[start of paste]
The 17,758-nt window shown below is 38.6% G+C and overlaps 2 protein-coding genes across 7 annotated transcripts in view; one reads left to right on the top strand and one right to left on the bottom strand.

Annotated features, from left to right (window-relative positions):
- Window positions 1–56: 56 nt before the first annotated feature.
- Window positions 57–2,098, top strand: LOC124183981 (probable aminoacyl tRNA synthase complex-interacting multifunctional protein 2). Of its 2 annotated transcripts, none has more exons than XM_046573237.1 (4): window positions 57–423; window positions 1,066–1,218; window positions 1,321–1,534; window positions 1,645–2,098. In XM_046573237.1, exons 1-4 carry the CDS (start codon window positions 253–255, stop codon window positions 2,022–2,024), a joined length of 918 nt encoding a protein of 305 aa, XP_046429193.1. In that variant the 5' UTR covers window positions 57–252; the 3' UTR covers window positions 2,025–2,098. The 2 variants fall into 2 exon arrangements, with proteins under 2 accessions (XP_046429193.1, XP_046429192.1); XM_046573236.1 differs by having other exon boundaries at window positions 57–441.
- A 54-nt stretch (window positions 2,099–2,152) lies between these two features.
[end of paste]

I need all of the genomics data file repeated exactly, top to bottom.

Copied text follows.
The 17,758-nt window shown below is 38.6% G+C and overlaps 2 protein-coding genes across 7 annotated transcripts in view; one reads left to right on the top strand and one right to left on the bottom strand.

Annotated features, from left to right (window-relative positions):
- Window positions 1–56: 56 nt before the first annotated feature.
- Window positions 57–2,098, top strand: LOC124183981 (probable aminoacyl tRNA synthase complex-interacting multifunctional protein 2). Of its 2 annotated transcripts, none has more exons than XM_046573237.1 (4): window positions 57–423; window positions 1,066–1,218; window positions 1,321–1,534; window positions 1,645–2,098. In XM_046573237.1, exons 1-4 carry the CDS (start codon window positions 253–255, stop codon window positions 2,022–2,024), a joined length of 918 nt encoding a protein of 305 aa, XP_046429193.1. In that variant the 5' UTR covers window positions 57–252; the 3' UTR covers window positions 2,025–2,098. The 2 variants fall into 2 exon arrangements, with proteins under 2 accessions (XP_046429193.1, XP_046429192.1); XM_046573236.1 differs by having other exon boundaries at window positions 57–441.
- A 54-nt stretch (window positions 2,099–2,152) lies between these two features.